New Electric Van On The Way
The firm behind the new London Taxi, LEVC, is following that up with an electric van due to go on sale in 2019
The Coventry-based company has announced that its new plug-in electric van is set to go on sale in 2019.
The electric van, which does not have a name as yet, will eventually make up around half of the vehicles that very quietly roll off the company’s production line, and is set to carry over much of the EV tech from the TX London Taxi that was launched last year.
This means its range extender will be the same 1.5-litre petrol three-cylinder from sister company Volvo, with an additional electric motor being used to power the rear wheels. In the taxi this equates to a pure electric range of around 80 miles – more than the proposed minimum of 50 miles hybrids may require in the UK by 2040. However, with the range extender, that figure increases to near 400 miles.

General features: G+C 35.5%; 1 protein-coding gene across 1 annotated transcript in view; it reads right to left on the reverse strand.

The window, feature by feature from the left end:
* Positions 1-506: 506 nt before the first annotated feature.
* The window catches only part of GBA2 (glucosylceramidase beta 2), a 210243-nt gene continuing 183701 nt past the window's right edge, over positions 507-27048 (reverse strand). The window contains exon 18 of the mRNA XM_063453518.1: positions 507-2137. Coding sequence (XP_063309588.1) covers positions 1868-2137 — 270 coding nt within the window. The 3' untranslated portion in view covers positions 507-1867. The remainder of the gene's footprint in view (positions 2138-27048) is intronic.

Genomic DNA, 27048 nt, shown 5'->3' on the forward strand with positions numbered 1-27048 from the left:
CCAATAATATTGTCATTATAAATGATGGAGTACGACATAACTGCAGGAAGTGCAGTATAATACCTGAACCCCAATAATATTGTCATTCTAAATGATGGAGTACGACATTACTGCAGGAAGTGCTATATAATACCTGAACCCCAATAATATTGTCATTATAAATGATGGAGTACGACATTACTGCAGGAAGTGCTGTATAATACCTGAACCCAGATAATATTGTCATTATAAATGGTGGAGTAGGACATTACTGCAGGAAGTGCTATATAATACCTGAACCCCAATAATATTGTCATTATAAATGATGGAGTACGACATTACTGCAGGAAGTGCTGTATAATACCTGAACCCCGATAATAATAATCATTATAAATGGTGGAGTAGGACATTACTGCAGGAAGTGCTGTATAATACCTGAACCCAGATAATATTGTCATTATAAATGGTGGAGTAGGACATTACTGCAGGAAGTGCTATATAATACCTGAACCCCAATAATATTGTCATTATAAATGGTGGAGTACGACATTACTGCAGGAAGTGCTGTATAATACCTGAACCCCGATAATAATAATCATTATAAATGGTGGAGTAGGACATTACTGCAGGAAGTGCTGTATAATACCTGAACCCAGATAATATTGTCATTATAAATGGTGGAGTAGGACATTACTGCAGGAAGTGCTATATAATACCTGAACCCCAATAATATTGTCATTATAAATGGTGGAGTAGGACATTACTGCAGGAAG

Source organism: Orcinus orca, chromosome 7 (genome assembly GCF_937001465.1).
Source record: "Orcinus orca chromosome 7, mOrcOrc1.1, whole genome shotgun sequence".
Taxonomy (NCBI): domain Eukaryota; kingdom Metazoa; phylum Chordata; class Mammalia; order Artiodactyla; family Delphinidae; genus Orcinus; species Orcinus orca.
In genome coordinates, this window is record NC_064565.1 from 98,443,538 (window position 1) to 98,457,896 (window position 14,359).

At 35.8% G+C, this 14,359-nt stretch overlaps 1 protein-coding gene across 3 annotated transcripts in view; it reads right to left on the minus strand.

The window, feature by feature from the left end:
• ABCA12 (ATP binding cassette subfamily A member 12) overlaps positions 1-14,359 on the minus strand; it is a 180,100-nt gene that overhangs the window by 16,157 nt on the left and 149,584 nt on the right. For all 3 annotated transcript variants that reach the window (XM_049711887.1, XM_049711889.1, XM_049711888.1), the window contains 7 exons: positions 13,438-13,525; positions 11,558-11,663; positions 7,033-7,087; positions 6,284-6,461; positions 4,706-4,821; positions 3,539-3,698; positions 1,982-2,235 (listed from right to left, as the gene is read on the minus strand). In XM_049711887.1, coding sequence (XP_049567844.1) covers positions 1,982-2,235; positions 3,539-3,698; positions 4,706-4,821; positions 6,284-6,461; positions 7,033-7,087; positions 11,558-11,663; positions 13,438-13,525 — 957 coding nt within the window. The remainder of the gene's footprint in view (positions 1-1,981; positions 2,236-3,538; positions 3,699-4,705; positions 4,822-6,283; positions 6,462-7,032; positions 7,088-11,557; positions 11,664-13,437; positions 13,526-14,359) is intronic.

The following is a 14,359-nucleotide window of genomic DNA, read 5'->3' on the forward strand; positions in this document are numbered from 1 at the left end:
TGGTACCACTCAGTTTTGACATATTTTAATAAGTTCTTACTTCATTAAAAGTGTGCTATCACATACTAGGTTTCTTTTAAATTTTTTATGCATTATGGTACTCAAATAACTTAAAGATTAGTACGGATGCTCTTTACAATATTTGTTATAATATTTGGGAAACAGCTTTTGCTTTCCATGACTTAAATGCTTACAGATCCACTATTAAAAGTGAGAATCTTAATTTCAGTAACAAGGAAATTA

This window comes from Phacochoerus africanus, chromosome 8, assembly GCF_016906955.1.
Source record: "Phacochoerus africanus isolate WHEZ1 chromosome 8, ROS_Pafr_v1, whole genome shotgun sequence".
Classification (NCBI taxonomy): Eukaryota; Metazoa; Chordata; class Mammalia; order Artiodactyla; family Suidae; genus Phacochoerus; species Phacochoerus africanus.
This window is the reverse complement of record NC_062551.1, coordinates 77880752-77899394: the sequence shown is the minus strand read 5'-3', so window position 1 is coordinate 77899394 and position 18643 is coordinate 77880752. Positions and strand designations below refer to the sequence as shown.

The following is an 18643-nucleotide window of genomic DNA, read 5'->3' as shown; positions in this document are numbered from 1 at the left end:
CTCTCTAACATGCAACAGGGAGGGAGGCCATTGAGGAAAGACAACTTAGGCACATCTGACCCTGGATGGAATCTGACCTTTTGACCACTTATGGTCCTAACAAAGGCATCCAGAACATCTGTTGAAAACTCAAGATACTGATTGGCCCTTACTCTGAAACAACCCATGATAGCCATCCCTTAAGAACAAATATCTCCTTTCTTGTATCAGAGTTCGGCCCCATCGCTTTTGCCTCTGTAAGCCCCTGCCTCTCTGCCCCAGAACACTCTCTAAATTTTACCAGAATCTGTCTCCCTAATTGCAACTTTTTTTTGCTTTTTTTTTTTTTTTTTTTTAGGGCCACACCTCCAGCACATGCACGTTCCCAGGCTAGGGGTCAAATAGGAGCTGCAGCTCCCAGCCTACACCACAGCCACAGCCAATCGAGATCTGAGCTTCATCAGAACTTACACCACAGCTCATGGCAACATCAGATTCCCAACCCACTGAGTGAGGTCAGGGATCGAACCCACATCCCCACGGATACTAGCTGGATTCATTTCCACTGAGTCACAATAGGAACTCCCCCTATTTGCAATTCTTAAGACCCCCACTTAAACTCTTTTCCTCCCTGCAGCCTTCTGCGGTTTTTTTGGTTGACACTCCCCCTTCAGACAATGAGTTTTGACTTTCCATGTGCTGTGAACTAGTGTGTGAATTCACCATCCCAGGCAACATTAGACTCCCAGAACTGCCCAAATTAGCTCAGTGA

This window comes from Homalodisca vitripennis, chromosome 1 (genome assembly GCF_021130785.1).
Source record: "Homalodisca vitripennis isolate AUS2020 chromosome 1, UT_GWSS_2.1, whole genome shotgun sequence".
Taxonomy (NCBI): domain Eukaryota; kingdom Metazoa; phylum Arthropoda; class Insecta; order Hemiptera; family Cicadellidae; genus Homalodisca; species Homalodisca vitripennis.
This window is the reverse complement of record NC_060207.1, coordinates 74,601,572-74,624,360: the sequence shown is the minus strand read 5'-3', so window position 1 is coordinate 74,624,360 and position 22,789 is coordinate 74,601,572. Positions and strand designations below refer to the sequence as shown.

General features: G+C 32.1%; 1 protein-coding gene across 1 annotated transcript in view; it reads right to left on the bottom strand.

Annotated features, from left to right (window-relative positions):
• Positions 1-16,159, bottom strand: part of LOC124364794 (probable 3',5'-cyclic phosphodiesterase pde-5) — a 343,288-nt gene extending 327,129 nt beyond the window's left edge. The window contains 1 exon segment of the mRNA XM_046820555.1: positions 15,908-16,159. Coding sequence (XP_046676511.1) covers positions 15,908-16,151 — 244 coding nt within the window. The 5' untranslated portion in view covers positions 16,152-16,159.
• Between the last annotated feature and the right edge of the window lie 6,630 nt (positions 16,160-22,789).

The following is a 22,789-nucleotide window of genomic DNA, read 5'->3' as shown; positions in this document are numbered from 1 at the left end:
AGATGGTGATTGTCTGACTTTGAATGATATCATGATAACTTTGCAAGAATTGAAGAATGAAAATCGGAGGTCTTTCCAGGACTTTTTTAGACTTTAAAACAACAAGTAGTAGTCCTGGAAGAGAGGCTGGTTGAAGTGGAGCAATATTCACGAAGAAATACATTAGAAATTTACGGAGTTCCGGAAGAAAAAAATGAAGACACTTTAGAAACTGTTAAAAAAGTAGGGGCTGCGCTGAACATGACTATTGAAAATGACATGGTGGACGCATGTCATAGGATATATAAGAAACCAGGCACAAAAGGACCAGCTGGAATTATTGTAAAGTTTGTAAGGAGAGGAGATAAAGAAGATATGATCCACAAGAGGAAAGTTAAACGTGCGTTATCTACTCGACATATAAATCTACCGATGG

While LEVC hasn’t released official pricing for the van, the electric taxi costs around £55,000, so don’t expect the van to undercut its engine powered rivals for purchase price. However, LEVC says the van will deliver a “competitive total cost of ownership”, meaning it is confident the lower running costs will make it more comparable to traditional vans such as the Volkswagen Caddy.
Initially the van will be available with just one body style, a regular medium-sized panel van with barn doors at the rear and a sliding door on the side, but due to the design of the van, future variants are possible. Cargo space and load capacity are also yet to be announced.
LEVC is using the new van to target fleet users who need a lower emission link for moving goods from out of town distribution sites to city destinations. The Coventry firm’s eCity technology will allow van drivers to save battery charge until reaching city areas, where zero emissions is becoming ever more important.
The van will also come with geofencing capabilities (allowing electric only driving modes to be enforced in designated areas), which will become more important as major cities look to enforce electric only driving.